LONDON, May 9 (Thomson Reuters Foundation) - When farmers
in northern Burkina Faso speak about the direction of the wind,
they refer to the direction it is blowing in. Burkina Faso's
meteorological agency, however, classifies wind by the direction
it comes from.
That means that when state forecasters warn of a strong west
wind, farmers find an east wind comes gusting along, flattening
their faith in forecasts.
But a new guide aims to solve that problem – and help
farmers build better resilience to climate change – by
translating the French and English words commonly used in
weather forecasts not just into northern Burkina Faso's local
languages but also its culture.
The guide, for instance, translates the French and English
word "eclipse" – the total or partial disappearance of the sun
or moon – into the much more colourful term Burkinabe farmers
would use for the phenomenon, said Malick Victor, a journalist
from Chad who led development of the translation guide.
"If on local radio I want to announce an eclipse, I need to
say that 'Tomorrow, according to the meteorological forecast,
the cat will catch the moon or the sun,'" Victor said.
"Right now, the language used (by forecasters) is so
technical and not designed for the farmer," he said. "But if we
give it to the farmer in a way they can understand, then they
can use it."
TOO HOT TO GO OUT?
Victor's guide – a dictionary of more than 500 French and
English meteorological terms with equivalent translations in
Moore, Fulfulde and Gulimancema, northern Burkina Faso's three
most-spoken languages – was created as part of the British
government-funded Building Resilience and Adaptation to Climate
Extremes and Disasters (BRACED) programme.
The three-year programme aims to give some of the world's
most climate-vulnerable people, in countries from Myanmar to
South Sudan, the tools they need to prepare for more extreme
weather and fend off more frequent climate shocks without
slipping into worsening poverty.
Victor, who works for media non-profit Internews as part of
Zaman Lebidi, a BRACED project led by anti-poverty charity
Christian Aid, started the guide last year after noticing that
efforts to get better seasonal forecasts to farmers through
radio broadcasts weren't working effectively, in large part
because of translation issues.
To sort out the problems, he brought together farmers,
journalists from local radio stations, community leaders and
meteorological agency officials, who over two days decided on
517 key terms that needed better translation.
In Burkina Faso, for instance, farmers have little use for
terms like winter and summer, instead dividing the year into
periods of different rainfall and winds, such as the hot Saharan
Harmattan wind season or the monsoon period.
Efforts to broadcast expected high temperatures also don't
make much sense for remote rural farmers without temperature
gauges, Victor said.
"But if you can say whether it's a day you can go outside
with your animals or not, that can help," he said.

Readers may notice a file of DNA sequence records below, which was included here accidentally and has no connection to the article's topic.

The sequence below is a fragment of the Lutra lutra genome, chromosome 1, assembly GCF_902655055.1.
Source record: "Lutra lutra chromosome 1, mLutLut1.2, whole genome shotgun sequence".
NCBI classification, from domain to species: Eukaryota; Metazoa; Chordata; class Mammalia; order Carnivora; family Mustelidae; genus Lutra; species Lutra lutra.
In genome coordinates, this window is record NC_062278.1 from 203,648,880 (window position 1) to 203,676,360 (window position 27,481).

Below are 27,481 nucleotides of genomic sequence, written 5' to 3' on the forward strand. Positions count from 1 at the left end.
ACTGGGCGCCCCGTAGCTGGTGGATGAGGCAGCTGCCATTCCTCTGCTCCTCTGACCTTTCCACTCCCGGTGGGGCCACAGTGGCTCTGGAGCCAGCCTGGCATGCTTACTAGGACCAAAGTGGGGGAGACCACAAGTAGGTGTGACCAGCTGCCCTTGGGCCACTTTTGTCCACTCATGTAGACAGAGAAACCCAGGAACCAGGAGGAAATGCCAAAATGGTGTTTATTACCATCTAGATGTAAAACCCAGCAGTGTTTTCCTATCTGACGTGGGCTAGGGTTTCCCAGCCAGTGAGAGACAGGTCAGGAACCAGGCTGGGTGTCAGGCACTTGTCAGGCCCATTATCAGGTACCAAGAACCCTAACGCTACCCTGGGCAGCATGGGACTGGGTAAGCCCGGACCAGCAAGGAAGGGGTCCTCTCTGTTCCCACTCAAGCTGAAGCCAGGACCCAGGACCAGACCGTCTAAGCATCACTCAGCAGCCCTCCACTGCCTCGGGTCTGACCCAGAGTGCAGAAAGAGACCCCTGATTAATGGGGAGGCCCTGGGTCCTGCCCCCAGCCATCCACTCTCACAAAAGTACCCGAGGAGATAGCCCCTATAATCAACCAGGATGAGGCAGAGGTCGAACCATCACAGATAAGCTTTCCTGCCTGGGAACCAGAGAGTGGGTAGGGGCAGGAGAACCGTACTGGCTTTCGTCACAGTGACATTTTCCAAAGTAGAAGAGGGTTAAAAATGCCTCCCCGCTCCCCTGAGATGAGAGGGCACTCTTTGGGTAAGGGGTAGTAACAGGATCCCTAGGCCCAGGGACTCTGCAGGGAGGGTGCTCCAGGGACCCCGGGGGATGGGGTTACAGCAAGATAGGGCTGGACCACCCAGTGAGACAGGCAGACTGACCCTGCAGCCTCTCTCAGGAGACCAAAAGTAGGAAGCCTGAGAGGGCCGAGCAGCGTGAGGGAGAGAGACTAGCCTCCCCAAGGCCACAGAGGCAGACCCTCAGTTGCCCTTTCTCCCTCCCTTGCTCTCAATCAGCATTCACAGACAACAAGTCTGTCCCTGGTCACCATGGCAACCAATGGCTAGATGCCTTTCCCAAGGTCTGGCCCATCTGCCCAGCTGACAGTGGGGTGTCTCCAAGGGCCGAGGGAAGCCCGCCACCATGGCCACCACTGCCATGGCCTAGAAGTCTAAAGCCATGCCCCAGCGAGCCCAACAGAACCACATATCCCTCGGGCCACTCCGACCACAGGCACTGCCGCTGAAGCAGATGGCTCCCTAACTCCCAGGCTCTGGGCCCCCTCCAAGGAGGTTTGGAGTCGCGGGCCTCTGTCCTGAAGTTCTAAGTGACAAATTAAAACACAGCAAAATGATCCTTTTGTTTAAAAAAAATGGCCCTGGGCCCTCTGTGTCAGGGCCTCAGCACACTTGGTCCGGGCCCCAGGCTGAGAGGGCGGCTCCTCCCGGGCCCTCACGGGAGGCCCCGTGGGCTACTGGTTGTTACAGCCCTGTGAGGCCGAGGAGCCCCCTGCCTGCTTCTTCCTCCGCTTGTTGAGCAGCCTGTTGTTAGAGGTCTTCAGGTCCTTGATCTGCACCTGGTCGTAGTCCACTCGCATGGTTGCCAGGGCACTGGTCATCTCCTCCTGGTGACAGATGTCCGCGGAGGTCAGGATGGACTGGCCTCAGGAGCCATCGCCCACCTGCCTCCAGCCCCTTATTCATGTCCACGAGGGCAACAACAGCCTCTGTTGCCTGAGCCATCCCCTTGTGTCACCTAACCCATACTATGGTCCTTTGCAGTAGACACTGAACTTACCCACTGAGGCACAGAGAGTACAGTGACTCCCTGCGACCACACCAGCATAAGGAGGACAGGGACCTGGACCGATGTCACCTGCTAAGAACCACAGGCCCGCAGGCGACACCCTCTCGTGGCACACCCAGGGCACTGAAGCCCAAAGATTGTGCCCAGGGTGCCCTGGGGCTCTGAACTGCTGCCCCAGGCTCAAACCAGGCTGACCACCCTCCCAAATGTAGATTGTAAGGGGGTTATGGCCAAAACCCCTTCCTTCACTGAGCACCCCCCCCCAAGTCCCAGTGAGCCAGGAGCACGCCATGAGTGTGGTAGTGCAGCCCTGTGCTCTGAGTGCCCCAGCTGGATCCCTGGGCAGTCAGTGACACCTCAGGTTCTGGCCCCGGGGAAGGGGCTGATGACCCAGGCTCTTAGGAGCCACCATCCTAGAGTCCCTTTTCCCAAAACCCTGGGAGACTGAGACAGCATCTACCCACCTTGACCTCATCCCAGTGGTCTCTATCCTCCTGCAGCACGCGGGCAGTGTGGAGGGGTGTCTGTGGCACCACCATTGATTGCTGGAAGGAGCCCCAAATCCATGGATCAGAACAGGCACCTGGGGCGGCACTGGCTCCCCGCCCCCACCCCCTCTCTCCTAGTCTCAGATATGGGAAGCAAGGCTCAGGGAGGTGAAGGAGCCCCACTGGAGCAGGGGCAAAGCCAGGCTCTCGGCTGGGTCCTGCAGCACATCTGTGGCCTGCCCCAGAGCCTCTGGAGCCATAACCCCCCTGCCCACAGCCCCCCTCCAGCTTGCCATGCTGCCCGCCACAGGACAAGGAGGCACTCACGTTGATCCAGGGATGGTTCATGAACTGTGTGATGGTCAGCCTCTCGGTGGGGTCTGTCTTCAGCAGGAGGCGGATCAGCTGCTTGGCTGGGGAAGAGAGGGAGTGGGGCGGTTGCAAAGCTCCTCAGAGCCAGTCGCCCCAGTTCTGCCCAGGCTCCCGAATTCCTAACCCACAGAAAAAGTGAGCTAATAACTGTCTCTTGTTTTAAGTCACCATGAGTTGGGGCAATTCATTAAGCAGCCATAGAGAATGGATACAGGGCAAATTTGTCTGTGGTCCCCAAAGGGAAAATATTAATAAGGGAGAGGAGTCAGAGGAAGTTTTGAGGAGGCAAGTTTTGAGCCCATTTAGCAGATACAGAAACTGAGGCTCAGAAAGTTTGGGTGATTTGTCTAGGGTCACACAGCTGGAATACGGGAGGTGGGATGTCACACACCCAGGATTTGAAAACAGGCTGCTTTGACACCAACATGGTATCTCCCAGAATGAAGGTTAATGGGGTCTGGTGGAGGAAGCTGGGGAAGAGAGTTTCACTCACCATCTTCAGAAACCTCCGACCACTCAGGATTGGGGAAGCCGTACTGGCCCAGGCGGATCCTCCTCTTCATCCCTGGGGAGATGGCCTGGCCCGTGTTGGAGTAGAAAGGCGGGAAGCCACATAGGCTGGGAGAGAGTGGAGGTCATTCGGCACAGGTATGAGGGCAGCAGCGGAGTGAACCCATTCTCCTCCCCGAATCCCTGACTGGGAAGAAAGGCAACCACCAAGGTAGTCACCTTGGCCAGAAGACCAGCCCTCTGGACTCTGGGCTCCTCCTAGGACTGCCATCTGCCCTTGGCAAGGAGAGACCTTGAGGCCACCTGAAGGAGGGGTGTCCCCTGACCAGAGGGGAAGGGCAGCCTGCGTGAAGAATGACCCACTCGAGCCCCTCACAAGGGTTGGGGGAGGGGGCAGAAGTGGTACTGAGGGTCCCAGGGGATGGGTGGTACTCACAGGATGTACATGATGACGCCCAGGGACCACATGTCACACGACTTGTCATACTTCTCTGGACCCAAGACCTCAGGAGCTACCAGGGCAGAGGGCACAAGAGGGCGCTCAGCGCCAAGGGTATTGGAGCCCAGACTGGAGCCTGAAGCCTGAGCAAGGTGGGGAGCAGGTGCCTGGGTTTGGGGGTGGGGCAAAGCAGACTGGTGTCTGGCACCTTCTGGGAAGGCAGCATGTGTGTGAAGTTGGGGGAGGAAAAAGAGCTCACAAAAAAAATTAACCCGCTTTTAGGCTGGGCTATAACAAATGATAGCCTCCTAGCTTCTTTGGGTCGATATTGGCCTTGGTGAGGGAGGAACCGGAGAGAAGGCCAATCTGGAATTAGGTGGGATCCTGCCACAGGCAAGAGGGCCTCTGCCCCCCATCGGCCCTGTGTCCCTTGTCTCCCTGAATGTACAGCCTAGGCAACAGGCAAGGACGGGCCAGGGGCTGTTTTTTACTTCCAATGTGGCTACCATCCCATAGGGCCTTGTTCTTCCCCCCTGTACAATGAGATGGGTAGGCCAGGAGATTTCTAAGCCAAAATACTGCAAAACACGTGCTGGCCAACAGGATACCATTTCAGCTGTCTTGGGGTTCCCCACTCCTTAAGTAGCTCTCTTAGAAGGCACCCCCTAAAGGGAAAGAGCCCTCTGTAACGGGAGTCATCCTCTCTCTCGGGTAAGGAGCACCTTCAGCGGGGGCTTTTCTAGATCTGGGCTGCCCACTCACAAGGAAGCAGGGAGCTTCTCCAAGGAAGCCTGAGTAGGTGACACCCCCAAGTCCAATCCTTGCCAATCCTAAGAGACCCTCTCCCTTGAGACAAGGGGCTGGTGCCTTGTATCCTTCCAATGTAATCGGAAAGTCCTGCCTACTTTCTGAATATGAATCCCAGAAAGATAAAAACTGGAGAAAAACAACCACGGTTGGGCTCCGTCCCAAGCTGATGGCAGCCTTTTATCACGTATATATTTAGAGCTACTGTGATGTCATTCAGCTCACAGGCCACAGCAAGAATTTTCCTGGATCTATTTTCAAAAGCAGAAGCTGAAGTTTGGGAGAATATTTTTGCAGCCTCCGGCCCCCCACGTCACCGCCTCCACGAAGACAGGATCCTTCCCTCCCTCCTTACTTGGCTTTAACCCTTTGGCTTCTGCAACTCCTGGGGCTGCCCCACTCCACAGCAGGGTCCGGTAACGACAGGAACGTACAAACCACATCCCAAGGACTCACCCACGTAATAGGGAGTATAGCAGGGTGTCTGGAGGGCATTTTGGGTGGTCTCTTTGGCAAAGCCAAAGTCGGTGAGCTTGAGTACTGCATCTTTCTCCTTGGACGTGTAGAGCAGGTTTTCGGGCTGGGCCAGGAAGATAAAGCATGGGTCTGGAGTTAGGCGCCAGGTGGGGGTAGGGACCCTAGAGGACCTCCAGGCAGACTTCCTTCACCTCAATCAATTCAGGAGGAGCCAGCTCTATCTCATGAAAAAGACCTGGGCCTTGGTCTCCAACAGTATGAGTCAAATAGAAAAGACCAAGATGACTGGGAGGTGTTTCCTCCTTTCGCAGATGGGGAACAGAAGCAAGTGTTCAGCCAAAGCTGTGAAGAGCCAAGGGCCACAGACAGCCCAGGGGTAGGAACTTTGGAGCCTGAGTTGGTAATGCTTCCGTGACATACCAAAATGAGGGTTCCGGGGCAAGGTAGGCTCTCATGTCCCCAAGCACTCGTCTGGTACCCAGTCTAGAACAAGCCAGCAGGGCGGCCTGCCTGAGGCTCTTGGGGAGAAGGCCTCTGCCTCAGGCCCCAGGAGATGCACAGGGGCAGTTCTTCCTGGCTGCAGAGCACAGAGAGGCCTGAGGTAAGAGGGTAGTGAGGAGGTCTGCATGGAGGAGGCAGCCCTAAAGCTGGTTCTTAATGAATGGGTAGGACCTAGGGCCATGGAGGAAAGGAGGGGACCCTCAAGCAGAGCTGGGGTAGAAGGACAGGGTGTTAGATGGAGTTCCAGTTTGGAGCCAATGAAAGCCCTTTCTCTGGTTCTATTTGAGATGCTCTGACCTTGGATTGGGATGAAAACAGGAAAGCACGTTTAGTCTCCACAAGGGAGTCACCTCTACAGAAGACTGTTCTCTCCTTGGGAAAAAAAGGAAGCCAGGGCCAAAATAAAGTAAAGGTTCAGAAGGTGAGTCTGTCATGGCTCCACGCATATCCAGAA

The guide notes that it hopes to "remove the risk of
misunderstanding" between meteorologists, who accuse journalists
of misinterpreting weather information; journalists, who accuse
meteorologists of being inaccurate; and farmers who aren't sure
they can trust any of the information they're getting.
Edmund Henley, who organised technical assistance to the
project from the UK's Met Office, said the effort is not the
first to try to put complicated meteorological terms into other
A World Meteorological Organization website, for instance,
offers translations of scientific terms into Arabic, Mandarin,
Russian and Spanish, among other languages.
But the Burkina Faso effort is unusual both in taking on
local languages and making a "huge effort to get things into
terms that are understandable to people," Henley said. "They had
to think, 'What are we trying to get across?'"
The guide's focus on creating simple French and English
equivalents for more complicated meteorological terms also means
the guide is likely to be widely useful beyond Burkina Faso's
borders, he said.
The translation project, backed by more than a dozen partner
organisations – including Burkina Faso's meteorological agency
and other national institutes, the country's radio and
television groups, King's College London and German charity
Welthungerhilfe – is now moving on to establishing mobile phone
abbreviations for key terms.
That will make the better-tuned weather information more
widely available by text message as well as on radio and
television, Victor said.
"With abbreviations we can get it short," he said. "We know
all the farmers in rural areas don't listen to the radio or read
newspapers or look at television. But SMS doesn't need radio
Burkina Faso's government, which has encouraged the project,
has indicated it intends to reprint and more widely distribute
the new guide, and hopes to expand the translation effort to
more of the country's approximately 60 languages.
The already translated terms are being put into the national
primary school curriculum as well this year, Victor said.
The effort has also drawn the interest of other
BRACED-funded projects in Niger, Ethiopia and Senegal, with
journalists hoping to replicate the effort there, he said.
"Everyone wants to get this," he said of the translation
(Reporting by Laurie Goering @lauriegoering; editing by Zoe
Tabary.; Please credit the Thomson Reuters Foundation, the
charitable arm of Thomson Reuters, that covers humanitarian
news, climate change, resilience, women's rights, trafficking
and property rights. Visit news.trust.org/climate)